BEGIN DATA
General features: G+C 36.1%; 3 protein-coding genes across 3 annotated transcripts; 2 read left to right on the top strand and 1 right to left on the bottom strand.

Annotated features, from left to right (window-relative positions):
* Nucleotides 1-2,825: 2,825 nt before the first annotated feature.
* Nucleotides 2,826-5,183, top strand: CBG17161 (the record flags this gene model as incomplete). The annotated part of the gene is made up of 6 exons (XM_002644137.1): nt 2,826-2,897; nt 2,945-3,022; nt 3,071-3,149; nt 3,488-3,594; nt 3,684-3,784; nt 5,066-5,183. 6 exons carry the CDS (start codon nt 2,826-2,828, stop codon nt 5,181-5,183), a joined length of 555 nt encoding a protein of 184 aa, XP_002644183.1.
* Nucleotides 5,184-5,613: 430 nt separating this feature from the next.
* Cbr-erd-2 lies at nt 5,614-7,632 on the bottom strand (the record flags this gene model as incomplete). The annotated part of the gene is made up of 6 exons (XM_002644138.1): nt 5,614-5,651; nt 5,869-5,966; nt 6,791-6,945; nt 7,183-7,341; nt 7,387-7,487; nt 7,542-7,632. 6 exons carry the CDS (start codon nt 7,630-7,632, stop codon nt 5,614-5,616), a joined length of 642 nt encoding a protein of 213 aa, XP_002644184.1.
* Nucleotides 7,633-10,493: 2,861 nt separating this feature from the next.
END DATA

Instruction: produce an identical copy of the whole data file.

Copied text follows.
General features: G+C 36.1%; 3 protein-coding genes across 3 annotated transcripts; 2 read left to right on the top strand and 1 right to left on the bottom strand.

Annotated features, from left to right (window-relative positions):
* Nucleotides 1-2,825: 2,825 nt before the first annotated feature.
* Nucleotides 2,826-5,183, top strand: CBG17161 (the record flags this gene model as incomplete). The annotated part of the gene is made up of 6 exons (XM_002644137.1): nt 2,826-2,897; nt 2,945-3,022; nt 3,071-3,149; nt 3,488-3,594; nt 3,684-3,784; nt 5,066-5,183. 6 exons carry the CDS (start codon nt 2,826-2,828, stop codon nt 5,181-5,183), a joined length of 555 nt encoding a protein of 184 aa, XP_002644183.1.
* Nucleotides 5,184-5,613: 430 nt separating this feature from the next.
* Cbr-erd-2 lies at nt 5,614-7,632 on the bottom strand (the record flags this gene model as incomplete). The annotated part of the gene is made up of 6 exons (XM_002644138.1): nt 5,614-5,651; nt 5,869-5,966; nt 6,791-6,945; nt 7,183-7,341; nt 7,387-7,487; nt 7,542-7,632. 6 exons carry the CDS (start codon nt 7,630-7,632, stop codon nt 5,614-5,616), a joined length of 642 nt encoding a protein of 213 aa, XP_002644184.1.
* Nucleotides 7,633-10,493: 2,861 nt separating this feature from the next.